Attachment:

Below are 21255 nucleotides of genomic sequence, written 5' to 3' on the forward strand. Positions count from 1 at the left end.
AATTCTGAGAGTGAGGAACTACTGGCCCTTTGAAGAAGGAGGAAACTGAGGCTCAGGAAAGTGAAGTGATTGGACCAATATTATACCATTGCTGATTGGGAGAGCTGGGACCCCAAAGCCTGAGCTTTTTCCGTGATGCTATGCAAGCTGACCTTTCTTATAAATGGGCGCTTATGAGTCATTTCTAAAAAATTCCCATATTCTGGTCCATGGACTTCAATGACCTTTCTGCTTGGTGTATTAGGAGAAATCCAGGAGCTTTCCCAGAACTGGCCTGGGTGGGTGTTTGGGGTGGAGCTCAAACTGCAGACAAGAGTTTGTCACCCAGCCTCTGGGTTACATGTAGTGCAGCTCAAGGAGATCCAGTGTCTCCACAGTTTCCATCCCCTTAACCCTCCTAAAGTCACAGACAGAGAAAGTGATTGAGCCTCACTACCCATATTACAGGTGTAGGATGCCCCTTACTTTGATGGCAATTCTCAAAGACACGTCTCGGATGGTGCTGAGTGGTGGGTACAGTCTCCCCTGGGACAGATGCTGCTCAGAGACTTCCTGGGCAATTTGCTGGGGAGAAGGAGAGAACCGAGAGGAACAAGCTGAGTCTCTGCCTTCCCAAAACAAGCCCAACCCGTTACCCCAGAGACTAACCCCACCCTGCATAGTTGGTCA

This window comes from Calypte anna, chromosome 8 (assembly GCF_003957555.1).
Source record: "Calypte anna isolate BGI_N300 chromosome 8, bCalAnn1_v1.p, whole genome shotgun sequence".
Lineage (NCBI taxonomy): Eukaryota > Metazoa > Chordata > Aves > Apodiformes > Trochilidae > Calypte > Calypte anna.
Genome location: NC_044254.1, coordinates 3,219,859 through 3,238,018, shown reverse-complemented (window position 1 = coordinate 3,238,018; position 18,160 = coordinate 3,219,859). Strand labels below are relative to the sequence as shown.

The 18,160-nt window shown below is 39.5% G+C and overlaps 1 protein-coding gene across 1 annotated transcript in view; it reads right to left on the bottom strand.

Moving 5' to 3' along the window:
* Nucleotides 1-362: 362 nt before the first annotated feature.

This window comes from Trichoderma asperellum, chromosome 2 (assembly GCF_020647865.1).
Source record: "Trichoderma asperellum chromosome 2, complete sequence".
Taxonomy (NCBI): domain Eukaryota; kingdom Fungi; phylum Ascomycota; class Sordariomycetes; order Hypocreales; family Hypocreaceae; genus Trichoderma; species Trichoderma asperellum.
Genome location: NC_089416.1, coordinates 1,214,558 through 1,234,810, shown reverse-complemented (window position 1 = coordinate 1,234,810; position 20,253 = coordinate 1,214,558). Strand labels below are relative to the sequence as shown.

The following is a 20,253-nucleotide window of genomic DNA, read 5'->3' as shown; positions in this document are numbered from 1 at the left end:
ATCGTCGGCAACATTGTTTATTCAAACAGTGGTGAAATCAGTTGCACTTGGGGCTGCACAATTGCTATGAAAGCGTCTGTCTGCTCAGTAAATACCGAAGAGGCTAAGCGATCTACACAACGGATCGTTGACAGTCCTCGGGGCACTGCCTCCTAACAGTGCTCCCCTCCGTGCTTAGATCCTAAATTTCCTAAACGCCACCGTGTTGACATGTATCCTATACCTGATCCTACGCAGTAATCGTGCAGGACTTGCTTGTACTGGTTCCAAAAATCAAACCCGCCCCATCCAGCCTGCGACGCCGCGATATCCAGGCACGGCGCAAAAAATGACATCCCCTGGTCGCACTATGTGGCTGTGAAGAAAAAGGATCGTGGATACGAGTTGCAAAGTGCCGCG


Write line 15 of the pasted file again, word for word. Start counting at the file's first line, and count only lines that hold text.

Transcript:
ATCGTCGGCAACATTGTTTATTCAAACAGTGGTGAAATCAGTTGCACTTGGGGCTGCACAATTGCTATGAAAGCGTCTGTCTGCTCAGTAAATACCGAAGAGGCTAAGCGATCTACACAACGGATCGTTGACAGTCCTCGGGGCACTGCCTCCTAACAGTGCTCCCCTCCGTGCTTAGATCCTAAATTTCCTAAACGCCACCGTGTTGACATGTATCCTATACCTGATCCTACGCAGTAATCGTGCAGGACTTGCTTGTACTGGTTCCAAAAATCAAACCCGCCCCATCCAGCCTGCGACGCCGCGATATCCAGGCACGGCGCAAAAAATGACATCCCCTGGTCGCACTATGTGGCTGTGAAGAAAAAGGATCGTGGATACGAGTTGCAAAGTGCCGCG